How Escrow Accounts Work

What is an escrow account?  Wikipedia defines it this way:

Escrow generally refers to money held by a third-party on behalf of transacting parties. It is best known in the United States in the context of real estate (specifically in mortgages where the mortgage company establishes an escrow account to pay property tax and insurance during the term of the mortgage).

So, how does it work?  When a home purchase closing commences, the settlement agent or title agent will review the closing disclosure with the home buyer.  On the closing disclosure will be a detailed review of the funds being collected for “prepaid items” and a detailed view of “initial escrow funds paid at closing.”  The difference is prepaids are funds the title agent will disburse to third parties after closing and escrow funds start your escrow account.  Prepaids include interest for the remainder of the month, the first year of home insurance premiums (due upfront), and any property taxes being paid out to the county at time of close.

Your home insurance agent will want the first year premium at time of close.  You will bring this along with your other funds needed at closing, and then the title agent will pay your insurance from those funds.  It is also an option to pay the first year insurance premium before closing and then provide the lender/creditor with the paid in full insurance binder.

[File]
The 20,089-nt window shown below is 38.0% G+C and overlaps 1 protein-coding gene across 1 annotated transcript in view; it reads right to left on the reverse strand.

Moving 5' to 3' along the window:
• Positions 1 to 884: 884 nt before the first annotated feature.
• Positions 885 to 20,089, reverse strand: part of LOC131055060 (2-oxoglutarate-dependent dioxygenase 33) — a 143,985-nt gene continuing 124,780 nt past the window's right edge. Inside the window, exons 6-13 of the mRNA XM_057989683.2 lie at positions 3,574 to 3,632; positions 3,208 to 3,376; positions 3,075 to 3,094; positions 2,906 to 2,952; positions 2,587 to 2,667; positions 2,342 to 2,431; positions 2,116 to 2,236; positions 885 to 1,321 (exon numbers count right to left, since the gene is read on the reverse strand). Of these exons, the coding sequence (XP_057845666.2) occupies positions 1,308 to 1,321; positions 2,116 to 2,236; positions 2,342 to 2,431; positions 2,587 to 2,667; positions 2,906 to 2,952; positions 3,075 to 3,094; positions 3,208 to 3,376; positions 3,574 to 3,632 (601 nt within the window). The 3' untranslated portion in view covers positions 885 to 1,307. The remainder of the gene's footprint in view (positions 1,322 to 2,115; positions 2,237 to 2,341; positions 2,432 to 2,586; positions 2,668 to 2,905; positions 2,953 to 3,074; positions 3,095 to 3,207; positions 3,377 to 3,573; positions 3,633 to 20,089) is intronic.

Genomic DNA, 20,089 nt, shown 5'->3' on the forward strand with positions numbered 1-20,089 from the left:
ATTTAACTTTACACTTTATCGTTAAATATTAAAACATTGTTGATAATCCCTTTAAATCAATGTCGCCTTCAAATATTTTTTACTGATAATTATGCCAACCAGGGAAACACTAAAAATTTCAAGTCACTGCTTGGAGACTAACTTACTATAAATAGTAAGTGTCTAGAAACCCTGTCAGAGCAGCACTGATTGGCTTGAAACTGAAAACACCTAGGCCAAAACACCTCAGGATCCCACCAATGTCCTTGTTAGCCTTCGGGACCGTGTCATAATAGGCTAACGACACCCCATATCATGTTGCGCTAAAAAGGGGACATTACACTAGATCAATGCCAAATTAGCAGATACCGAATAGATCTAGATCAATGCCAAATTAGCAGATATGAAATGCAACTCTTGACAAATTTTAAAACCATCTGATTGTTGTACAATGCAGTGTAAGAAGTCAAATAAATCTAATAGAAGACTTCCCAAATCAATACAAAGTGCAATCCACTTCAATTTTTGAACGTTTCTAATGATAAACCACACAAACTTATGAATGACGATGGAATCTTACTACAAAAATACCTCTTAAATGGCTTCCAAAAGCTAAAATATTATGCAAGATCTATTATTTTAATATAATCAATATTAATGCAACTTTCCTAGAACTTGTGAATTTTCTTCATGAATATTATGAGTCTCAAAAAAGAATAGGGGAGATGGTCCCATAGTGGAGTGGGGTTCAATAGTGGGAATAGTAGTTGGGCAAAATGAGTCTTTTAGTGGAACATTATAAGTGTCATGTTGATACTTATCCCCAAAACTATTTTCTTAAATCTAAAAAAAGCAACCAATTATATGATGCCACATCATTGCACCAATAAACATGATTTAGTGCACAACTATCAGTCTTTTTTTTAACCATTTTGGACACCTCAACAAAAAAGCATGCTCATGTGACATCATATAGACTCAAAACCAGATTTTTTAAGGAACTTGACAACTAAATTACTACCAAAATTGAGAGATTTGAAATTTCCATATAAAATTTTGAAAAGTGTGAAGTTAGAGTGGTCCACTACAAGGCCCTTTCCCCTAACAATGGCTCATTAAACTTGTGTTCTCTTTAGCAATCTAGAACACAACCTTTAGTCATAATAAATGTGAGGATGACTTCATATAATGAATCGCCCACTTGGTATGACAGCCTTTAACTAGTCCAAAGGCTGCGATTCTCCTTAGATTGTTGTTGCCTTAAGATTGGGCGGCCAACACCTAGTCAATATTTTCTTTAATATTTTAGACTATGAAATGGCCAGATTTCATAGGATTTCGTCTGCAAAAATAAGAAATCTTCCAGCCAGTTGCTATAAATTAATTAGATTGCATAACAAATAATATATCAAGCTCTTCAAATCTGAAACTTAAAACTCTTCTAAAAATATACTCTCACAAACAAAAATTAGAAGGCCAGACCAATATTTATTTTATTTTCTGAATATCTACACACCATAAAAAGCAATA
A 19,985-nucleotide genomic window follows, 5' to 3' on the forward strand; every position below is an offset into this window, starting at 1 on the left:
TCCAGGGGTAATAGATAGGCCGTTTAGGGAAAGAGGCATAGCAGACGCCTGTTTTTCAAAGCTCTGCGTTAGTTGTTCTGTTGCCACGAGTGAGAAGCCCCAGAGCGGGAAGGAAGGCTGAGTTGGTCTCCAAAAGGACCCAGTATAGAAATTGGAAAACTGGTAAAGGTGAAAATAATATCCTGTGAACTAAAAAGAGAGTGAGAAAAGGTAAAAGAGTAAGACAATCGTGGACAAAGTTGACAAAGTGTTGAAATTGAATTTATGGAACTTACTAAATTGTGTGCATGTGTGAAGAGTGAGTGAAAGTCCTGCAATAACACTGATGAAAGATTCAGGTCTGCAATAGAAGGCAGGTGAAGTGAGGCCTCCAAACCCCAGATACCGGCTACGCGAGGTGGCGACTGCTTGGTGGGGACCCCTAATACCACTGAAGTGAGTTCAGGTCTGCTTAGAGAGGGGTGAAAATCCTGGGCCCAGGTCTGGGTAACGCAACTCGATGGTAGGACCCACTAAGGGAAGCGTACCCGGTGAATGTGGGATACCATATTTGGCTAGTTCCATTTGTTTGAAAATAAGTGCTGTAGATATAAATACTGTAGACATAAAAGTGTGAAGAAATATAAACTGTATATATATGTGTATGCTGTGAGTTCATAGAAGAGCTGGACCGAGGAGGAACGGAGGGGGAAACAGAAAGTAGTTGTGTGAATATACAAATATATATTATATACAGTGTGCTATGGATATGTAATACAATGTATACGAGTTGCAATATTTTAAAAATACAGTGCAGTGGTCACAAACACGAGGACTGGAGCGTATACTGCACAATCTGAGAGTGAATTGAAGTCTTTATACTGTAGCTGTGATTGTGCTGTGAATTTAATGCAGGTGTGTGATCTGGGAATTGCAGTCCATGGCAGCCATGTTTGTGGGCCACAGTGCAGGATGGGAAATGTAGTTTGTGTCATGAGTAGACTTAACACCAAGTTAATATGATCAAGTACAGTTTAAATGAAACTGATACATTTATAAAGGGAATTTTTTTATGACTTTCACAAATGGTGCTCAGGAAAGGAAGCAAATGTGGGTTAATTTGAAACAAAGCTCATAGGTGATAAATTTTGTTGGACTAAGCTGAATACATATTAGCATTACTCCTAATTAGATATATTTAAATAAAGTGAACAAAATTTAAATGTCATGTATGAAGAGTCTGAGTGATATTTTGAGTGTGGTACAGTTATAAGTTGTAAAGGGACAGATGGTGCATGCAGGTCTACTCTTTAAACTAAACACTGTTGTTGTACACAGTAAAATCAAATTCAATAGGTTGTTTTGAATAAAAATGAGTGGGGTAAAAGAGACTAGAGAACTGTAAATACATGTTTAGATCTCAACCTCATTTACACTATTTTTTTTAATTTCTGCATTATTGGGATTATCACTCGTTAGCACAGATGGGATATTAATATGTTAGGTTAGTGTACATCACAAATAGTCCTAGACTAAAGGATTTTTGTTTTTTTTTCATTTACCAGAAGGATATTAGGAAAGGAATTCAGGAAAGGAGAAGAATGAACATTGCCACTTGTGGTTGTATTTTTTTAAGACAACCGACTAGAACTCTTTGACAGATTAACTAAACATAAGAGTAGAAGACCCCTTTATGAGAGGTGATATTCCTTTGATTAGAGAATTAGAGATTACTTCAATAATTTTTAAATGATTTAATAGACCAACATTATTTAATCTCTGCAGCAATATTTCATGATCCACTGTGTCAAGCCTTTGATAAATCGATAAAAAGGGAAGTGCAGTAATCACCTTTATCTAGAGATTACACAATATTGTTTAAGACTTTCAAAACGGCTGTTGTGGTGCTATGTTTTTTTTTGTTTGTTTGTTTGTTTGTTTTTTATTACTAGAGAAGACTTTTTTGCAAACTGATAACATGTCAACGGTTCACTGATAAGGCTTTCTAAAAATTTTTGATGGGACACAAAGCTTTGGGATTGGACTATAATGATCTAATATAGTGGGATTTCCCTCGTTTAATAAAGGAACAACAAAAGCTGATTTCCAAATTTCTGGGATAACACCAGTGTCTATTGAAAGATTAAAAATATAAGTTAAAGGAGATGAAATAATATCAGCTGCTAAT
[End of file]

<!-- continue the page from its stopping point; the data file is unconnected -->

What is an aggregate adjustment?

Another line on the closing disclosure is “aggregate adjustment” which is a deduction from the total initial escrow account.  The initial escrow funds calculation for property taxes and insurance are done on a set number of months, depending upon a few criteria:

  • The month in which the loan is funding
  • The first payment date
  • When property taxes and insurance are next due

The calculation is done to keep the escrow account above $0 for the entire next year, but as close to $0 as possible.  Rules govern the amount of funds a creditor can hold in escrow, thus the aggregate adjustment is a line that balances out the account to bring the initial balance to just the right amount with a small amount of extra reserve.

With an established initial escrow account and  adding to it each month as part of mortgage payments, future taxes and insurance will be paid.  The title agent will put enough in there so it has just enough to pay the future property taxes and insurance premiums.  Typically one of the closing documents will be the escrow account agreement, and shows the monthly amount being collected and future disbursements.  It is still the home owner’s ultimate responsibility to insure the account has enough funds.  If property taxes or insurance increase, the annual escrow review from the loan servicer will have options to pay the shortfall in a lump sum or add it to future payments.  Then, of course, the monthly escrow payment will also increase to cover the future property taxes and insurance.

Benefit of escrowing property taxes and insurance:

Escrow accounts offer convenience and peace of mind.  In Minnesota, counties collect property taxes twice per year in May and October.  These are easy to miss if paid outside of an escrow account and then penalties get assessed.